requirements, Research.

    Dated: October 13, 2011.
Christopher Cartwright,
Chief Financial Officer for Ocean Services and Coastal Zone Management.

    Accordingly, for the reasons set forth above, 15 CFR part 922 is 
proposed to be amended as follows:

PART 922--NATIONAL MARINE SANCTUARY PROGRAM REGULATIONS

    1. The authority citation for part 922 continues to read as 
follows:

    Authority: 16 U.S.C. 1431 et seq.

    2. In Sec.  922.3, revise the definition of ``conventional hook and 
line gear'' to read as follows:


Sec.  922.3  Definitions.

* * * * *
    Conventional hook and line gear means any fishing apparatus 
composed of a single line terminated by a combination of sinkers and 
hooks or lures and spooled upon a reel that may be hand or mechanically 
operated, regardless of whether mounted. This term does not include 
longlines.
* * * * *
    3. Revise subpart J to read as follows:
Subpart J--American Samoa National Marine Sanctuary
Sec.
922.100 Scope of regulations.
922.101 Boundary.
922.102 Definitions.
922.103 Prohibited or otherwise regulated activities--Sanctuary-
wide.
922.104 Prohibited or otherwise regulated activities--Sanctuary-Wide 
except in the Muli[amacr]va Unit.
922.105 Prohibited or otherwise regulated activities--Unit-specific.
922.106 Management and enforcement.
922.107 Permit procedures and criteria.
Appendix to Subpart J of Part 922--American Samoa National Marine 
Sanctuary Boundary Coordinates

Subpart J--American Samoa National Marine Sanctuary


Sec.  922.100  Scope of regulations.

    The provisions of this subpart J apply only to the areas of the 
Territory of American Samoa and U.S. waters within the boundary of the 
American Samoa National Marine Sanctuary (Sanctuary). Neither the 
provisions of this subpart J nor any permit issued under its authority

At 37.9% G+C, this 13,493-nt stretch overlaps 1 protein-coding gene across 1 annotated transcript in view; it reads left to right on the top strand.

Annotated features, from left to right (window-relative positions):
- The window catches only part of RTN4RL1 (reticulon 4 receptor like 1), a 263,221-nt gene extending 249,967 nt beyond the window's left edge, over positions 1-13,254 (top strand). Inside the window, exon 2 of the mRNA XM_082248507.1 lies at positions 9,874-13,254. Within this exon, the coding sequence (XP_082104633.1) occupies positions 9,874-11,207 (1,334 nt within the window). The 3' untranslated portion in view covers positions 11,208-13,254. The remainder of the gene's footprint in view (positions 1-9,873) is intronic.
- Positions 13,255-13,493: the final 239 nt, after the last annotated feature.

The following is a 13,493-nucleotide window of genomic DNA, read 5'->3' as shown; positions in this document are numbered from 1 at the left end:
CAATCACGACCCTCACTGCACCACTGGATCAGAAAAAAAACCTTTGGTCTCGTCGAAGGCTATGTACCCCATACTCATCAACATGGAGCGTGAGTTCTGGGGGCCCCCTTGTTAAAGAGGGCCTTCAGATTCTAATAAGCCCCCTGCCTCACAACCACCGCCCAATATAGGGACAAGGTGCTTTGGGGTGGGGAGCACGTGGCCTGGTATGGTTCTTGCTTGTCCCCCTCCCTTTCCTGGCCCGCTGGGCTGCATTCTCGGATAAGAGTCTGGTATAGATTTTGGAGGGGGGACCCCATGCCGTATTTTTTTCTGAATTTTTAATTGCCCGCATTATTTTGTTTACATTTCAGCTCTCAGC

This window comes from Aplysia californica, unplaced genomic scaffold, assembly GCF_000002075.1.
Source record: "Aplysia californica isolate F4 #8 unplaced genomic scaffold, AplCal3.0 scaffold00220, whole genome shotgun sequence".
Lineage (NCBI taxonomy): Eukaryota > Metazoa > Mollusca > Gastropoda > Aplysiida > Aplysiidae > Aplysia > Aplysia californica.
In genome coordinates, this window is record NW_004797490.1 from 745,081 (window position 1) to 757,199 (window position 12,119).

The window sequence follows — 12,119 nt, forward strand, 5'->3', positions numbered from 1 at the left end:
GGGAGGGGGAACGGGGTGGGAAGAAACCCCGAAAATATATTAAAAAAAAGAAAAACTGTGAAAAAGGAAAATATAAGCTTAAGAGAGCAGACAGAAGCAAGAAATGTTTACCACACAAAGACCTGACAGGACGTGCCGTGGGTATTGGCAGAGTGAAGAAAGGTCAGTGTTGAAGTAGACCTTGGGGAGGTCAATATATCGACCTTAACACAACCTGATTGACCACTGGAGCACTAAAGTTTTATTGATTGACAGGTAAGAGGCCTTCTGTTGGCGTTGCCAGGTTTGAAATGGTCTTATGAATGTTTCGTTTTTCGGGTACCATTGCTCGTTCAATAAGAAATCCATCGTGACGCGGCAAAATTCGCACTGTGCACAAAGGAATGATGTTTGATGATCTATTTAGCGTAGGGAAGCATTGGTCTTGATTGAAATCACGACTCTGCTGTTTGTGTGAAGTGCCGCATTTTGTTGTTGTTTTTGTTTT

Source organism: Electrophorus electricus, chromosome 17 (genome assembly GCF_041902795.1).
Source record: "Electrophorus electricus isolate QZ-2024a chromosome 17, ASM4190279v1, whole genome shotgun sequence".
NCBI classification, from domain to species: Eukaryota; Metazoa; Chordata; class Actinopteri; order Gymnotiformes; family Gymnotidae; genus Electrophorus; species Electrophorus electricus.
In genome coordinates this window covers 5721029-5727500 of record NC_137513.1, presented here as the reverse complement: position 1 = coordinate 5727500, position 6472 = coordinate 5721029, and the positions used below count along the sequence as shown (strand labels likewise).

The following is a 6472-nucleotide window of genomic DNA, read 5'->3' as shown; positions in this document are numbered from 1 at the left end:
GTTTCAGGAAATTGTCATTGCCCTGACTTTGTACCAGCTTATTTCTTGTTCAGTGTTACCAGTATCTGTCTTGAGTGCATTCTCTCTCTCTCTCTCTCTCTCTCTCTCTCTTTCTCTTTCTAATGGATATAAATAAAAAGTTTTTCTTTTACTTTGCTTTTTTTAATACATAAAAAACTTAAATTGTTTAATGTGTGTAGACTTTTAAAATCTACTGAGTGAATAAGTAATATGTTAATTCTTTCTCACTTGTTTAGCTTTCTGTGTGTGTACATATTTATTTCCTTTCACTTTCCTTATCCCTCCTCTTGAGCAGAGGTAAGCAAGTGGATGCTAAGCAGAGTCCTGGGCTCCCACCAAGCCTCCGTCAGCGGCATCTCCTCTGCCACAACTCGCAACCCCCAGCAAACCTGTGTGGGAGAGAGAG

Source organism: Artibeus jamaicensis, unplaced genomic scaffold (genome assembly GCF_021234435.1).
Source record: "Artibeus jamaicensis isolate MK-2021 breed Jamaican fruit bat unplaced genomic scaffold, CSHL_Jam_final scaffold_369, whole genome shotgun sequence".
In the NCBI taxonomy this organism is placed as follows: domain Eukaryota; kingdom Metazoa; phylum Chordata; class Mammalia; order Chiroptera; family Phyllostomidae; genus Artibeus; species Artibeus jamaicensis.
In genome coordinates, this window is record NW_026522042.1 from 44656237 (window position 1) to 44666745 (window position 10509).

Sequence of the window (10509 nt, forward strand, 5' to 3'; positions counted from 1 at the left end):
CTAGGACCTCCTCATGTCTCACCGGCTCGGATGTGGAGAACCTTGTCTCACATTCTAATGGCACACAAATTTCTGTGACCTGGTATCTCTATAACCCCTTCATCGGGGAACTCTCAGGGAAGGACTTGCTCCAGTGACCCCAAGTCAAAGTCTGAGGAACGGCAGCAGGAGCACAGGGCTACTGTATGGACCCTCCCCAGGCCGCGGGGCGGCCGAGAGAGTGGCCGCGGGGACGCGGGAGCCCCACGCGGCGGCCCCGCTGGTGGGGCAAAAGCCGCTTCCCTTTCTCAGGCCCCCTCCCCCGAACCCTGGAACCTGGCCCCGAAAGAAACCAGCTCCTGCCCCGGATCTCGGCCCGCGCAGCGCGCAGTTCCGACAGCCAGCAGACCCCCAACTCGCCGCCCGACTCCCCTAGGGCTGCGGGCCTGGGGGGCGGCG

shall be construed to relieve a person from any other requirements 
imposed by statute or regulation of the Territory of American Samoa or 
of the United States. In addition, no statute or regulation of the 
Territory of American Samoa shall be construed to relieve a person from 
the restrictions, conditions, and requirements contained in this 
subpart J.


Sec.  922.101  Boundary.

    The Sanctuary is comprised of six distinct units, forming a network 
of marine protected areas around the islands of the Territory of 
American Samoa. Tables containing the exact coordinates of each point 
described below can be found in Appendix to Subpart J--American Samoa 
National Marine Sanctuary Boundary Coordinates.
    (a) Fagatele Bay Unit. The Fagatele Bay Unit is a 163-acre (0.25 
sq. mi.) coastal embayment formed by a collapsed volcanic crater on the 
island of Tutuila, Territory of American Samoa, and includes Fagatele 
Bay in its entirety. The landward boundary is defined by the mean high 
high water (MHHW) line of Fagatele Bay until the point at which it 
intersects the seaward boundary of the Sanctuary as defined by a 
straight line between Fagatele Point (-14.36527, -170.76932) and Steps 
Point (-14.37291, -170.76056) from the point at which it intersects the 
MHHW line seaward.
    (b) Larsen Bay Unit. The landward boundary of the Larsen Bay Unit 
is defined by the mean high high water (MHHW) line of Larsen Bay until 
the point at which it intersects the seaward boundary of the Larsen Bay 
Unit as defined by a straight line between Steps Point (-14.37307, -
170.75852) and Sail Rock Point (-14.36534, -170.74119) from the point 
at which it intersects the MHHW line seaward.